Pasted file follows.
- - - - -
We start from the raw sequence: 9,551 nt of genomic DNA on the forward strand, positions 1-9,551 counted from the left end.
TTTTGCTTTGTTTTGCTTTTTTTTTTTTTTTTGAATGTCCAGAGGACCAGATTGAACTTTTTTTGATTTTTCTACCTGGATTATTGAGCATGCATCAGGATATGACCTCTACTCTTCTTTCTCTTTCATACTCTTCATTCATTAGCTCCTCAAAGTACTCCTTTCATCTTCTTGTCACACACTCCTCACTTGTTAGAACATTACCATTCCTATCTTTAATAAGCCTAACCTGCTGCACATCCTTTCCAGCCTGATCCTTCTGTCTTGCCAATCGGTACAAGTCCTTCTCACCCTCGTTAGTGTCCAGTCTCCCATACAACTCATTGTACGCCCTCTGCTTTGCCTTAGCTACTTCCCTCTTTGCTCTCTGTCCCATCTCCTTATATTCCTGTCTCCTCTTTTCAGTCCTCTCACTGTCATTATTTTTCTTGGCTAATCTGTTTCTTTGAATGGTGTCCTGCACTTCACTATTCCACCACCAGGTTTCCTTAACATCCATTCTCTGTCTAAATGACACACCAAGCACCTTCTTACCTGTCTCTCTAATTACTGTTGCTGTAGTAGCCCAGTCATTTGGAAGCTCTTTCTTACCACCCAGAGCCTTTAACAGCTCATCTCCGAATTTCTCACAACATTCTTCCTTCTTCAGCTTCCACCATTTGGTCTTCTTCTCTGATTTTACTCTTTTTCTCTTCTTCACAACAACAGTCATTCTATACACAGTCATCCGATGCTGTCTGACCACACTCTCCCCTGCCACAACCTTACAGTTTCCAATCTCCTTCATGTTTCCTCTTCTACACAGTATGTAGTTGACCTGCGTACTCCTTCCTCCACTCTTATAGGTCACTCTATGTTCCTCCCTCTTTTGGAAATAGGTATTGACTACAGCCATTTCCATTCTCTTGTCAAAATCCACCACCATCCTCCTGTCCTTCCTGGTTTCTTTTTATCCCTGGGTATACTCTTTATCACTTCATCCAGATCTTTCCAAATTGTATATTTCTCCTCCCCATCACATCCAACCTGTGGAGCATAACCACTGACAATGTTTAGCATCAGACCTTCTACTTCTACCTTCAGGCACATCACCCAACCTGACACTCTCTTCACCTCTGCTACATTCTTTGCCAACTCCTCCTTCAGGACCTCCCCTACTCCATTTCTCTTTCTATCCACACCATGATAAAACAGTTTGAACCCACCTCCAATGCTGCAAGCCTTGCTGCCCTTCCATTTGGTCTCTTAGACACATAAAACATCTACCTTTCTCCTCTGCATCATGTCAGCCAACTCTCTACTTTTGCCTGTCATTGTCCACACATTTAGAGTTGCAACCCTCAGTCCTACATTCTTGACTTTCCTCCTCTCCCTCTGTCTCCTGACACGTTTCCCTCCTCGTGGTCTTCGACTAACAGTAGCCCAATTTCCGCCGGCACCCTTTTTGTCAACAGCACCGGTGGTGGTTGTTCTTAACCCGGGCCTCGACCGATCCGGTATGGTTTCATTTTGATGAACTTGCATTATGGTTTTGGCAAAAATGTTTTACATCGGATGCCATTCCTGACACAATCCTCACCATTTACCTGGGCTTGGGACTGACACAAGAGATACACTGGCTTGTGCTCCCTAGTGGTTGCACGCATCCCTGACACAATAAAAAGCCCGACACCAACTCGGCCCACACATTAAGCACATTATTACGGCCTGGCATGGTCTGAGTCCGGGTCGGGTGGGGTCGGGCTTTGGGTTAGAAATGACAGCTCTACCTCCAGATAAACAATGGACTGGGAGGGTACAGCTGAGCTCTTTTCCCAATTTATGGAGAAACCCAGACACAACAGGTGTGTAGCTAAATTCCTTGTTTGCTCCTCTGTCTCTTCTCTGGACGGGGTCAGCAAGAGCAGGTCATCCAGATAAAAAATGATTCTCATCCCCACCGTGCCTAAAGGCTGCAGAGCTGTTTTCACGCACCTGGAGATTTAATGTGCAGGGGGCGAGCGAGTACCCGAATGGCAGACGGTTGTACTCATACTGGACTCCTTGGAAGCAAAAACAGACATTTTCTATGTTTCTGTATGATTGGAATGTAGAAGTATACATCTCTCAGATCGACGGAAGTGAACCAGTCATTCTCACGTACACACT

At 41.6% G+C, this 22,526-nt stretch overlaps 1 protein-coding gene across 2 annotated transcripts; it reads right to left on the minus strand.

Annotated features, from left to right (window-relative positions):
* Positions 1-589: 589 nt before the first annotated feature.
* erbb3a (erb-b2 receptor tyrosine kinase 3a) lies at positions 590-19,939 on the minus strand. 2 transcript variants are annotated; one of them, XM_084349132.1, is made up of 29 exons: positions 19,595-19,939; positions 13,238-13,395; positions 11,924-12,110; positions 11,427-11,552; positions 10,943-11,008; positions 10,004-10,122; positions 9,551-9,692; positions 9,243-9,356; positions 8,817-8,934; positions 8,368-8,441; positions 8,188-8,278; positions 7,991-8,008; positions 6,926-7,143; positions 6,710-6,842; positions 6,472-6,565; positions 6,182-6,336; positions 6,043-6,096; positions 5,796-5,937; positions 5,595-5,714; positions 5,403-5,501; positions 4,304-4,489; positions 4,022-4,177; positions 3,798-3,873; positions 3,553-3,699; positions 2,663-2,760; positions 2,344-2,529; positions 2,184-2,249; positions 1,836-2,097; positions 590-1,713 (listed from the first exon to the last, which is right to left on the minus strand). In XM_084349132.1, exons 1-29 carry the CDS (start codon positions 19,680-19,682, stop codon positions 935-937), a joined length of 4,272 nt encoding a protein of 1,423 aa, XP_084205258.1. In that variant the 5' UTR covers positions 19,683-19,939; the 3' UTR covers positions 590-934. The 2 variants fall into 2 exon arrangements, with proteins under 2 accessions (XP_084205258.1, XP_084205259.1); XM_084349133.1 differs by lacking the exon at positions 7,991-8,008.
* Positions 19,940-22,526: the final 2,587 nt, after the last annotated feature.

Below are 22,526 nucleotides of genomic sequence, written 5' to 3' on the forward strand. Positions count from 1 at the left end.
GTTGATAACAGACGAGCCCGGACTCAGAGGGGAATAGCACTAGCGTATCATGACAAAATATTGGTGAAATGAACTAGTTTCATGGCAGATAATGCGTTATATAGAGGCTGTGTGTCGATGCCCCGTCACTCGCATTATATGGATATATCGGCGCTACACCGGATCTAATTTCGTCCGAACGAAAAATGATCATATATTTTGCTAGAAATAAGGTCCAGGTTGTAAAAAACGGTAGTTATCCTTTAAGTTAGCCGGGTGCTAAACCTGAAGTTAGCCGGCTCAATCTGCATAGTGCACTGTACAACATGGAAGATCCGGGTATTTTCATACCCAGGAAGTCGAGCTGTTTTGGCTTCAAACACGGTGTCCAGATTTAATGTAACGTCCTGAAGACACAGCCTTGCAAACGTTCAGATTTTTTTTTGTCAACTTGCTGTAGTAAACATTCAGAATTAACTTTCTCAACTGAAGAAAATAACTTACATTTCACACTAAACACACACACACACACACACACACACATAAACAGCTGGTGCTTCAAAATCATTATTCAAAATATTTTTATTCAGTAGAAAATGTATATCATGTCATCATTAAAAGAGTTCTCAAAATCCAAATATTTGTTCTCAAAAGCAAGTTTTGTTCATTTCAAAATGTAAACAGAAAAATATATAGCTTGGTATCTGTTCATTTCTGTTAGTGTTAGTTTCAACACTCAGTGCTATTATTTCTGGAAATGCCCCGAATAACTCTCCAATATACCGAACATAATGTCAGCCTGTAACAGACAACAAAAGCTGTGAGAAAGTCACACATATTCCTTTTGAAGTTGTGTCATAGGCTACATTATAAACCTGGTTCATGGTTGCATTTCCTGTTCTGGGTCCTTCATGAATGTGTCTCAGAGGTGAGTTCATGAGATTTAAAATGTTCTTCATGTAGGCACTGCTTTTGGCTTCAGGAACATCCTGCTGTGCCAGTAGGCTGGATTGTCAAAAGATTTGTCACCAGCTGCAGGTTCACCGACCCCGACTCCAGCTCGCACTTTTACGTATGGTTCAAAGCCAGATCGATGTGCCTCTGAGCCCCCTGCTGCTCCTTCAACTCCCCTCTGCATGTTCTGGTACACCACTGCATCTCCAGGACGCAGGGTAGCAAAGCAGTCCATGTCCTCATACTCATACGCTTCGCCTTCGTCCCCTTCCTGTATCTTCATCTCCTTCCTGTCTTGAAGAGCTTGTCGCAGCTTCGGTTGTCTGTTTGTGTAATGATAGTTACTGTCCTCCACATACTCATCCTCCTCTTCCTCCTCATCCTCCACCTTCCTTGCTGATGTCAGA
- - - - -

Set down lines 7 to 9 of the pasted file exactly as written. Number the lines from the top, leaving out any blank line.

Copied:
* Positions 19,940-22,526: the final 2,587 nt, after the last annotated feature.

Below are 22,526 nucleotides of genomic sequence, written 5' to 3' on the forward strand. Positions count from 1 at the left end.
GTTGATAACAGACGAGCCCGGACTCAGAGGGGAATAGCACTAGCGTATCATGACAAAATATTGGTGAAATGAACTAGTTTCATGGCAGATAATGCGTTATATAGAGGCTGTGTGTCGATGCCCCGTCACTCGCATTATATGGATATATCGGCGCTACACCGGATCTAATTTCGTCCGAACGAAAAATGATCATATATTTTGCTAGAAATAAGGTCCAGGTTGTAAAAAACGGTAGTTATCCTTTAAGTTAGCCGGGTGCTAAACCTGAAGTTAGCCGGCTCAATCTGCATAGTGCACTGTACAACATGGAAGATCCGGGTATTTTCATACCCAGGAAGTCGAGCTGTTTTGGCTTCAAACACGGTGTCCAGATTTAATGTAACGTCCTGAAGACACAGCCTTGCAAACGTTCAGATTTTTTTTTGTCAACTTGCTGTAGTAAACATTCAGAATTAACTTTCTCAACTGAAGAAAATAACTTACATTTCACACTAAACACACACACACACACACACACACACATAAACAGCTGGTGCTTCAAAATCATTATTCAAAATATTTTTATTCAGTAGAAAATGTATATCATGTCATCATTAAAAGAGTTCTCAAAATCCAAATATTTGTTCTCAAAAGCAAGTTTTGTTCATTTCAAAATGTAAACAGAAAAATATATAGCTTGGTATCTGTTCATTTCTGTTAGTGTTAGTTTCAACACTCAGTGCTATTATTTCTGGAAATGCCCCGAATAACTCTCCAATATACCGAACATAATGTCAGCCTGTAACAGACAACAAAAGCTGTGAGAAAGTCACACATATTCCTTTTGAAGTTGTGTCATAGGCTACATTATAAACCTGGTTCATGGTTGCATTTCCTGTTCTGGGTCCTTCATGAATGTGTCTCAGAGGTGAGTTCATGAGATTTAAAATGTTCTTCATGTAGGCACTGCTTTTGGCTTCAGGAACATCCTGCTGTGCCAGTAGGCTGGATTGTCAAAAGATTTGTCACCAGCTGCAGGTTCACCGACCCCGACTCCAGCTCGCACTTTTACGTATGGTTCAAAGCCAGATCGATGTGCCTCTGAGCCCCCTGCTGCTCCTTCAACTCCCCTCTGCATGTTCTGGTACACCACTGCATCTCCAGGACGCAGGGTAGCAAAGCAGTCCATGTCCTCATACTCATACGCTTCGCCTTCGTCCCCTTCCTGTATCTTCATCTCCTTCCTGTCTTGAAGAGCTTGTCGCAGCTTCGGTTGTCTGTTTGTGTAATGATAGTTACTGTCCTCCACATACTCATCCTCCTCTTCCTCCTCATCCTCCACCTTCCTTGCTGATGTCAGA